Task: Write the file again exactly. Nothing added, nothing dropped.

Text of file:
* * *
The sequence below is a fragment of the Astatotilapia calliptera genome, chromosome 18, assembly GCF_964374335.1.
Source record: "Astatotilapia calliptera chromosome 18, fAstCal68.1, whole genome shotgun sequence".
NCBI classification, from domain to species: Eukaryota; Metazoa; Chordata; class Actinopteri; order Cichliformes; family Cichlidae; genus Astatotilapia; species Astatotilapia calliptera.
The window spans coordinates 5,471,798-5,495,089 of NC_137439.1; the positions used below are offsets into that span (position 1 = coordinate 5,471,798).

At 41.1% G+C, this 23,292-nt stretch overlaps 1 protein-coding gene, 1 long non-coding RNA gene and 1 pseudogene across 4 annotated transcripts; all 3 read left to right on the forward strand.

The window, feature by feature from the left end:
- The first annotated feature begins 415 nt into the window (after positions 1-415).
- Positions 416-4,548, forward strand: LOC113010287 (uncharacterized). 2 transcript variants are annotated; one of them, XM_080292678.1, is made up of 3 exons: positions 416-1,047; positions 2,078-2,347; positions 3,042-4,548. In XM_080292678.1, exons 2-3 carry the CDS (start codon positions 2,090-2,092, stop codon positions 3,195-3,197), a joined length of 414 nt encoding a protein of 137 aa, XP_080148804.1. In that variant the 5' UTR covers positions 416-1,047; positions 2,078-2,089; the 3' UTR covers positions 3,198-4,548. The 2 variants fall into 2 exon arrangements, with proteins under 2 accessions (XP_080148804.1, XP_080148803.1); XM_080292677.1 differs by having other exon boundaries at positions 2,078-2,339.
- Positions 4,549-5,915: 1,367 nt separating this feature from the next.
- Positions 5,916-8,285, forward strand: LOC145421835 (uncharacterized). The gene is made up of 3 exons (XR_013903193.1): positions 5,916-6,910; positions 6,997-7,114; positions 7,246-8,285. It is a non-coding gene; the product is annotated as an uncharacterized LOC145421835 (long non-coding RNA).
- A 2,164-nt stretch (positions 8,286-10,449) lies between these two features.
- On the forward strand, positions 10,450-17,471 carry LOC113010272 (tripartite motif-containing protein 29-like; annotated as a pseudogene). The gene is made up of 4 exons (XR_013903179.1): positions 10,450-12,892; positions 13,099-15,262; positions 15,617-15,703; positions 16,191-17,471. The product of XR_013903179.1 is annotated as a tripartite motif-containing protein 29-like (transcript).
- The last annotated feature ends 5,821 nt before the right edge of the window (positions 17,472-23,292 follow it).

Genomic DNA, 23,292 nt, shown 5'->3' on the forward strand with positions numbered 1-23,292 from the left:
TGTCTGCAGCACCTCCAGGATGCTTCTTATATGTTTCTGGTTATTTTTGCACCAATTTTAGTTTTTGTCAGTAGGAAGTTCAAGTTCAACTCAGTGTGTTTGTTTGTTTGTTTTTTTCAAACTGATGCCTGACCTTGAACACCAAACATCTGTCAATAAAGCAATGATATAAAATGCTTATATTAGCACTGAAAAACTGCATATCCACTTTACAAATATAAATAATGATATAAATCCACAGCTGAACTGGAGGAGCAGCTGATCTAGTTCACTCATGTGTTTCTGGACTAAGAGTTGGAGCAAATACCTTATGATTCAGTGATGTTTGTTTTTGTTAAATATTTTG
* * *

The sequence below is a fragment of the Astatotilapia calliptera genome, chromosome 18, assembly GCF_964374335.1.
Source record: "Astatotilapia calliptera chromosome 18, fAstCal68.1, whole genome shotgun sequence".
NCBI classification, from domain to species: Eukaryota; Metazoa; Chordata; class Actinopteri; order Cichliformes; family Cichlidae; genus Astatotilapia; species Astatotilapia calliptera.
The window spans coordinates 5,471,798-5,495,089 of NC_137439.1; the positions used below are offsets into that span (position 1 = coordinate 5,471,798).

At 41.1% G+C, this 23,292-nt stretch overlaps 1 protein-coding gene, 1 long non-coding RNA gene and 1 pseudogene across 4 annotated transcripts; all 3 read left to right on the forward strand.

The window, feature by feature from the left end:
- The first annotated feature begins 415 nt into the window (after positions 1-415).
- Positions 416-4,548, forward strand: LOC113010287 (uncharacterized). 2 transcript variants are annotated; one of them, XM_080292678.1, is made up of 3 exons: positions 416-1,047; positions 2,078-2,347; positions 3,042-4,548. In XM_080292678.1, exons 2-3 carry the CDS (start codon positions 2,090-2,092, stop codon positions 3,195-3,197), a joined length of 414 nt encoding a protein of 137 aa, XP_080148804.1. In that variant the 5' UTR covers positions 416-1,047; positions 2,078-2,089; the 3' UTR covers positions 3,198-4,548. The 2 variants fall into 2 exon arrangements, with proteins under 2 accessions (XP_080148804.1, XP_080148803.1); XM_080292677.1 differs by having other exon boundaries at positions 2,078-2,339.
- Positions 4,549-5,915: 1,367 nt separating this feature from the next.
- Positions 5,916-8,285, forward strand: LOC145421835 (uncharacterized). The gene is made up of 3 exons (XR_013903193.1): positions 5,916-6,910; positions 6,997-7,114; positions 7,246-8,285. It is a non-coding gene; the product is annotated as an uncharacterized LOC145421835 (long non-coding RNA).
- A 2,164-nt stretch (positions 8,286-10,449) lies between these two features.
- On the forward strand, positions 10,450-17,471 carry LOC113010272 (tripartite motif-containing protein 29-like; annotated as a pseudogene). The gene is made up of 4 exons (XR_013903179.1): positions 10,450-12,892; positions 13,099-15,262; positions 15,617-15,703; positions 16,191-17,471. The product of XR_013903179.1 is annotated as a tripartite motif-containing protein 29-like (transcript).
- The last annotated feature ends 5,821 nt before the right edge of the window (positions 17,472-23,292 follow it).

Genomic DNA, 23,292 nt, shown 5'->3' on the forward strand with positions numbered 1-23,292 from the left:
TGTCTGCAGCACCTCCAGGATGCTTCTTATATGTTTCTGGTTATTTTTGCACCAATTTTAGTTTTTGTCAGTAGGAAGTTCAAGTTCAACTCAGTGTGTTTGTTTGTTTGTTTTTTTCAAACTGATGCCTGACCTTGAACACCAAACATCTGTCAATAAAGCAATGATATAAAATGCTTATATTAGCACTGAAAAACTGCATATCCACTTTACAAATATAAATAATGATATAAATCCACAGCTGAACTGGAGGAGCAGCTGATCTAGTTCACTCATGTGTTTCTGGACTAAGAGTTGGAGCAAATACCTTATGATTCAGTGATGTTTGTTTTTGTTAAATATTTTG